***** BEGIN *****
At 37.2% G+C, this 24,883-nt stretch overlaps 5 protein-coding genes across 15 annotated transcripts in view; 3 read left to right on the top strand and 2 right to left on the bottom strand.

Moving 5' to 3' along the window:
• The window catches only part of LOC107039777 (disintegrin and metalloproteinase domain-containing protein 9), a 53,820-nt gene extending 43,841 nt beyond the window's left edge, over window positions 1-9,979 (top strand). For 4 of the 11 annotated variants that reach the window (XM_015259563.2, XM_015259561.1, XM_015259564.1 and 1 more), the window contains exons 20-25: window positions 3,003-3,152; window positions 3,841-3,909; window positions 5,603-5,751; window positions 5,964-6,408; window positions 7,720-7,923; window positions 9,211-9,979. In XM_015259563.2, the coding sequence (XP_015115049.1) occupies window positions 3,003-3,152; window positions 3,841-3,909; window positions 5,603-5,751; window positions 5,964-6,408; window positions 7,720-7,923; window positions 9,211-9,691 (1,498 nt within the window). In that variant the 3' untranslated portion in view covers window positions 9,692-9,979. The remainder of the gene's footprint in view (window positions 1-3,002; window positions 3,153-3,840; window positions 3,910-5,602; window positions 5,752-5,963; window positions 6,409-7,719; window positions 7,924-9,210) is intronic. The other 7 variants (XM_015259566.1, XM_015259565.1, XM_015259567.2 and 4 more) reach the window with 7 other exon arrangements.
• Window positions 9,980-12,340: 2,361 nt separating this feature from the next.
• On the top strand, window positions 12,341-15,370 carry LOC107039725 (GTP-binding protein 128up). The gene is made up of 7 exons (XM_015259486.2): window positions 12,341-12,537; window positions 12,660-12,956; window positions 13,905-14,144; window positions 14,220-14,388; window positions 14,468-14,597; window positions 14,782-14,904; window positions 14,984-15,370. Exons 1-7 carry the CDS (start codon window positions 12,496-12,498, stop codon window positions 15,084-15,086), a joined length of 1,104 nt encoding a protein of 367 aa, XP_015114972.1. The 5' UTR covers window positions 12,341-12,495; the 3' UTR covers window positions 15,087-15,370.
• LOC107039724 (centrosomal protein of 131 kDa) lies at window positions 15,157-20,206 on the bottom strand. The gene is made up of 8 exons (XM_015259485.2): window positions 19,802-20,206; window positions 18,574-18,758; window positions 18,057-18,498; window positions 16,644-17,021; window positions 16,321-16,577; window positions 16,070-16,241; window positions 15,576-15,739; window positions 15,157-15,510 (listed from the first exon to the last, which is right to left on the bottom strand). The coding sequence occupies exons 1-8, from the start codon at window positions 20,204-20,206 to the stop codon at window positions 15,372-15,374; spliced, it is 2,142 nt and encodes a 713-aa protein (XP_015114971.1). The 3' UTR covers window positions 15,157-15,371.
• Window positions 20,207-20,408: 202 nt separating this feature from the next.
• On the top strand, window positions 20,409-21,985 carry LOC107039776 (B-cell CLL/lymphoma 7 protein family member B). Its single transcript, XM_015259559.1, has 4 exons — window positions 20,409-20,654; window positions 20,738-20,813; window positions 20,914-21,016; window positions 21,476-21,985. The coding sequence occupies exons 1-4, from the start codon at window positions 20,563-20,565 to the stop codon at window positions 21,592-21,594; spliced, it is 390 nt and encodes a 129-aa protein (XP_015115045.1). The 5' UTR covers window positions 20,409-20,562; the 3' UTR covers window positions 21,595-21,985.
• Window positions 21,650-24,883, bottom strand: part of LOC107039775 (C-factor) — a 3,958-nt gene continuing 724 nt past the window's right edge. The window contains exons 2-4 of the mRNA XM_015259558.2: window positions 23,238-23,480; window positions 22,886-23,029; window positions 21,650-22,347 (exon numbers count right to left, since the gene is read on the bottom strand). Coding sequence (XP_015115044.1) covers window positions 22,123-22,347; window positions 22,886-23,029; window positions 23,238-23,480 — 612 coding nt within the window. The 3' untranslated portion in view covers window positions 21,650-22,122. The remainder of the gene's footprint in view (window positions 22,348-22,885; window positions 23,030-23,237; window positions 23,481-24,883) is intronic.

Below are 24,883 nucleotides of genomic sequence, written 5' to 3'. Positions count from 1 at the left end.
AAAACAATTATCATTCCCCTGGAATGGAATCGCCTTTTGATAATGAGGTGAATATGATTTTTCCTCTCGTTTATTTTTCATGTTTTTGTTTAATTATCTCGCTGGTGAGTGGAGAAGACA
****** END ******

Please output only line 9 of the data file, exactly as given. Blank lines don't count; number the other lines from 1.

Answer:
• Window positions 21,650-24,883, bottom strand: part of LOC107039775 (C-factor) — a 3,958-nt gene continuing 724 nt past the window's right edge. The window contains exons 2-4 of the mRNA XM_015259558.2: window positions 23,238-23,480; window positions 22,886-23,029; window positions 21,650-22,347 (exon numbers count right to left, since the gene is read on the bottom strand). Coding sequence (XP_015115044.1) covers window positions 22,123-22,347; window positions 22,886-23,029; window positions 23,238-23,480 — 612 coding nt within the window. The 3' untranslated portion in view covers window positions 21,650-22,122. The remainder of the gene's footprint in view (window positions 22,348-22,885; window positions 23,030-23,237; window positions 23,481-24,883) is intronic.